a part of the tragedy of Sierra Leone

"We will work together to encourage the heads of state of our three countries to hold a joint meeting as a way to resolve the current conflicts. We call our respective governments to review their commitments to implement existing regional treaties and agreements regarding mutual non-aggression." These were the first statements in a joint declaration agreed to by religious leaders of Guinea, Liberia and Sierra Leone gathered at an April interfaith consultation on peace, security and reconciliation in Freetown, Sierra Leone, to address the continuing conflict and instability in the Mano River sub-region.

Hosted by Sierra Leone’s Council of Churches and Inter-religious Council, the consultation was sponsored by the World Council of Churches (WCC), World Conference on Religion and Peace, All Africa Conference of Churches (AACC), and Fellowship of Councils and Churches of West Africa (FECCWA). Fifteen observers from Sierra Leone’s Christian and Muslim communities were also present. Major concerns emerging at the meeting were advocacy with heads of states, border stabilization, and refugees and internally displaced people.

Melaku Kifle, WCC programme executive for uprooted people, said: "A seed has been planted by the religious groups on fertile ground. It is now for all of us to nurture and enable it to grow and spread throughout Africa." A follow-up committee has been formed. Thus far, the presidents of Liberia and Sierra Leone have agreed to the proposed joint meeting.


"We don’t agree on Kyoto but we do agree that climate change is a serious issue and that we must work together," said President Bush at the EU summit in Gothenburg, Sweden, on his refusal to commit to the Kyoto Protocol. This is an international treaty designed to cut greenhouse gas emissions by 5.2 percent by the year 2012. The US president’s refusal to sign the treaty has been met with disapproval and strong criticism globally.

"Millions of people are already suffering through increasing droughts, flooding and rising sea levels. Yet Bush thinks voluntary actions alone are an adequate response after rejecting even the modest reduction targets in the Kyoto Protocol," says Dr David Hallman, coordinator of the World Council of Churches’ (WCC) climate change programme. Dr Hallman adds that US plans to address this issue cannot be taken seriously.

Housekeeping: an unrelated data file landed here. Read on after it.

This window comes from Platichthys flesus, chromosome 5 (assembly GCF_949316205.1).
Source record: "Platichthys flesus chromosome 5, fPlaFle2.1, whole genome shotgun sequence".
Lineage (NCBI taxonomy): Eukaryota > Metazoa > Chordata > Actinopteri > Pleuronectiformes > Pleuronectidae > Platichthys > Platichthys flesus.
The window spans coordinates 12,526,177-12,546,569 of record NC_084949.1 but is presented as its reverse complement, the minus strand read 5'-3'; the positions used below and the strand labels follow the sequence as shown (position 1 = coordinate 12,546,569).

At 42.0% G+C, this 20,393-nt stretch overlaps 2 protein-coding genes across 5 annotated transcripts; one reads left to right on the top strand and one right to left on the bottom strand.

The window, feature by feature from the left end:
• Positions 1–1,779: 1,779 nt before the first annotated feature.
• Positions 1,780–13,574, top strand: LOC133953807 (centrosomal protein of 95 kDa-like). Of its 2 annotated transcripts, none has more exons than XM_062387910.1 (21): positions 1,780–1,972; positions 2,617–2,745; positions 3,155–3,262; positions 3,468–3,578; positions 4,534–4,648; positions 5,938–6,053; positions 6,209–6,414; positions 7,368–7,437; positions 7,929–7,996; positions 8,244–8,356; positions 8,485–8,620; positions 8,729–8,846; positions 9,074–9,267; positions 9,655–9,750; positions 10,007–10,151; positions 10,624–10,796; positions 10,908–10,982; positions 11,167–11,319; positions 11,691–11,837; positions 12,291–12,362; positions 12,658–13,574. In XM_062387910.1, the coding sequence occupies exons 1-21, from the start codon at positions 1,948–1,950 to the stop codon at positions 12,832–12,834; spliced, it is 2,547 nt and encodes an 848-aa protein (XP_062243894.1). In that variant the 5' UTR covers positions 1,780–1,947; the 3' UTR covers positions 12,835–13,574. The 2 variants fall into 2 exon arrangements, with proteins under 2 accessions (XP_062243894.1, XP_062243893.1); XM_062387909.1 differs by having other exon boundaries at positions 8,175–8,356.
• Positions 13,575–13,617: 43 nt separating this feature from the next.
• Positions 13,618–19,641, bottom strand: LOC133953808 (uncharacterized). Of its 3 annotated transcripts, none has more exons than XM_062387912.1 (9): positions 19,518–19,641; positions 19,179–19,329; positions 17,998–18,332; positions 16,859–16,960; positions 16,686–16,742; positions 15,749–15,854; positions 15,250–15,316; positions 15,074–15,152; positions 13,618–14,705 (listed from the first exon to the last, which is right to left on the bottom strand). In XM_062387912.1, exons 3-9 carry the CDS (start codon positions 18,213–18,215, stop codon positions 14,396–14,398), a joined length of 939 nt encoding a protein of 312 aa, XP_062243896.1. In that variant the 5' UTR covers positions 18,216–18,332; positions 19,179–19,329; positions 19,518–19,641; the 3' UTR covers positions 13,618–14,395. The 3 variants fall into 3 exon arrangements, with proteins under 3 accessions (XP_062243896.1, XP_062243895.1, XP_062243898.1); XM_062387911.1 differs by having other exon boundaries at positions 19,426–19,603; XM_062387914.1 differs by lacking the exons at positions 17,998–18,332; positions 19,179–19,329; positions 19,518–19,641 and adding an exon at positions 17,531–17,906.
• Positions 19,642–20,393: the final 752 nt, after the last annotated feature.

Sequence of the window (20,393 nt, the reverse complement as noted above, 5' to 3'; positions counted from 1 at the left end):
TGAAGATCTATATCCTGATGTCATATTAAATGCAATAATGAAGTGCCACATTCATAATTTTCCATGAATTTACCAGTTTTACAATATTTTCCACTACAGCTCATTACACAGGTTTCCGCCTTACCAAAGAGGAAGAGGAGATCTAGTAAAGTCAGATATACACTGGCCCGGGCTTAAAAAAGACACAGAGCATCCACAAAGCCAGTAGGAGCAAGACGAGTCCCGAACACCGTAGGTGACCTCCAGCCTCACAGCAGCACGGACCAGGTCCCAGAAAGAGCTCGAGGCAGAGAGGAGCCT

Bush has referred to "the incomplete state of scientific knowledge of the causes of, and solutions to, global warming". However, according to Hallman, the Third Assessment Report of the Intergovernmental Panel on Climate Change and the report of the US National Academy of Sciences, done at the president’s request, clearly state the reality and seriousness of global warming.

Bush has, in the past, indicated that it would be harmful to the US economy to scale back on burning fuel, and it would seem that this has influenced his decision. "Clearly the Bush administration’s actions are determined more by the economic and political leverage of the fossil fuel industry than by concern about the impact of climate change on vulnerable peoples and eco-systems or by growing scientific consensus," says Hallman.

Coinciding with the EU summit, an ecumenical service and climate change workshop were sponsored in Gothenburg by the Church of Sweden and the Christian Council of Sweden. Church environmental representatives from throughout Europe had also written to the Swedish presidency of the EU supporting the climate change objectives contained in the proposed EU Sustainable Development Target. A letter from the European Christian Environment Network (ECEN) strongly urged the EU presidency to give leadership on the ratification and implementation of the Kyoto Protocol.

Swedish prime minister Göran Persson, host of the talks, gave assurances that the EU would pursue the treaty without the US. "Kyoto is not meaningless without the United States because it is just the first step. We have to go ahead beyond Kyoto," he added.


The World Council of Churches (WCC) has denounced the act of violence launched against worshipping members of a Roman Catholic church in Baniarchar, Bangladesh. In this vicious attack, ten people were killed and over 30 others injured by a bomb planted by as yet unknown assailants.

In a 12 June letter to Ambassador Iftekhar Ahmed Chowdhury, Rev. Dwain C. Epps, WCC team coordinator and programme executive, expressed condolences for the loss of life, and supported the full enquiry being undertaken by Prime Minister Sheikh Hasina.